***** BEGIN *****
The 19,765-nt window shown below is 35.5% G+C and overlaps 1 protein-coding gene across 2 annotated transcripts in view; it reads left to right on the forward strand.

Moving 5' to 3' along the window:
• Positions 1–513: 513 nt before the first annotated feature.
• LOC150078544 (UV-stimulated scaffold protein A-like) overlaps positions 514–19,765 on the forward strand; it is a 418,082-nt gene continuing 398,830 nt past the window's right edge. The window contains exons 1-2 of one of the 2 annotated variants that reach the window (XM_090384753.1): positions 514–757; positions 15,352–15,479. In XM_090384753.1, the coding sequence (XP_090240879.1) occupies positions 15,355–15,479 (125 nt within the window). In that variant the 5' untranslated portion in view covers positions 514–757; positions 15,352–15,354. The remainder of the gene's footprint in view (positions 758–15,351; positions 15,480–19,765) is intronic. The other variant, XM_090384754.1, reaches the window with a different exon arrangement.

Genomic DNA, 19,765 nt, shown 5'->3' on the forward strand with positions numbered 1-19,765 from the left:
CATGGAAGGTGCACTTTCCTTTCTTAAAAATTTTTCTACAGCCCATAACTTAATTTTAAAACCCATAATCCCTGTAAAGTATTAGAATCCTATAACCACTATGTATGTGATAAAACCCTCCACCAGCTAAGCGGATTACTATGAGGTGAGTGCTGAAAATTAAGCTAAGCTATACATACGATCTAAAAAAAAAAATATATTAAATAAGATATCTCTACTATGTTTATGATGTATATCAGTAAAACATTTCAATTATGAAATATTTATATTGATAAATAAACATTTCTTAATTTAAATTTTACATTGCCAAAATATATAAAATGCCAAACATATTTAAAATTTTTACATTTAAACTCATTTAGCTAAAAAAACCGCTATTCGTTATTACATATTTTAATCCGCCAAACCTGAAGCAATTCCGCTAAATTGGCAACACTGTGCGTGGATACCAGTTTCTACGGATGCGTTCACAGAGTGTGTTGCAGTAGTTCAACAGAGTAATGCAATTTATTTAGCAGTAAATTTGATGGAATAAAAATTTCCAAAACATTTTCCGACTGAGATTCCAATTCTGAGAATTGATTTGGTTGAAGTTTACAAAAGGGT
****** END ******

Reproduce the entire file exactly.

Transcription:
The 19,765-nt window shown below is 35.5% G+C and overlaps 1 protein-coding gene across 2 annotated transcripts in view; it reads left to right on the forward strand.

Moving 5' to 3' along the window:
• Positions 1–513: 513 nt before the first annotated feature.
• LOC150078544 (UV-stimulated scaffold protein A-like) overlaps positions 514–19,765 on the forward strand; it is a 418,082-nt gene continuing 398,830 nt past the window's right edge. The window contains exons 1-2 of one of the 2 annotated variants that reach the window (XM_090384753.1): positions 514–757; positions 15,352–15,479. In XM_090384753.1, the coding sequence (XP_090240879.1) occupies positions 15,355–15,479 (125 nt within the window). In that variant the 5' untranslated portion in view covers positions 514–757; positions 15,352–15,354. The remainder of the gene's footprint in view (positions 758–15,351; positions 15,480–19,765) is intronic. The other variant, XM_090384754.1, reaches the window with a different exon arrangement.

Genomic DNA, 19,765 nt, shown 5'->3' on the forward strand with positions numbered 1-19,765 from the left:
CATGGAAGGTGCACTTTCCTTTCTTAAAAATTTTTCTACAGCCCATAACTTAATTTTAAAACCCATAATCCCTGTAAAGTATTAGAATCCTATAACCACTATGTATGTGATAAAACCCTCCACCAGCTAAGCGGATTACTATGAGGTGAGTGCTGAAAATTAAGCTAAGCTATACATACGATCTAAAAAAAAAAATATATTAAATAAGATATCTCTACTATGTTTATGATGTATATCAGTAAAACATTTCAATTATGAAATATTTATATTGATAAATAAACATTTCTTAATTTAAATTTTACATTGCCAAAATATATAAAATGCCAAACATATTTAAAATTTTTACATTTAAACTCATTTAGCTAAAAAAACCGCTATTCGTTATTACATATTTTAATCCGCCAAACCTGAAGCAATTCCGCTAAATTGGCAACACTGTGCGTGGATACCAGTTTCTACGGATGCGTTCACAGAGTGTGTTGCAGTAGTTCAACAGAGTAATGCAATTTATTTAGCAGTAAATTTGATGGAATAAAAATTTCCAAAACATTTTCCGACTGAGATTCCAATTCTGAGAATTGATTTGGTTGAAGTTTACAAAAGGGT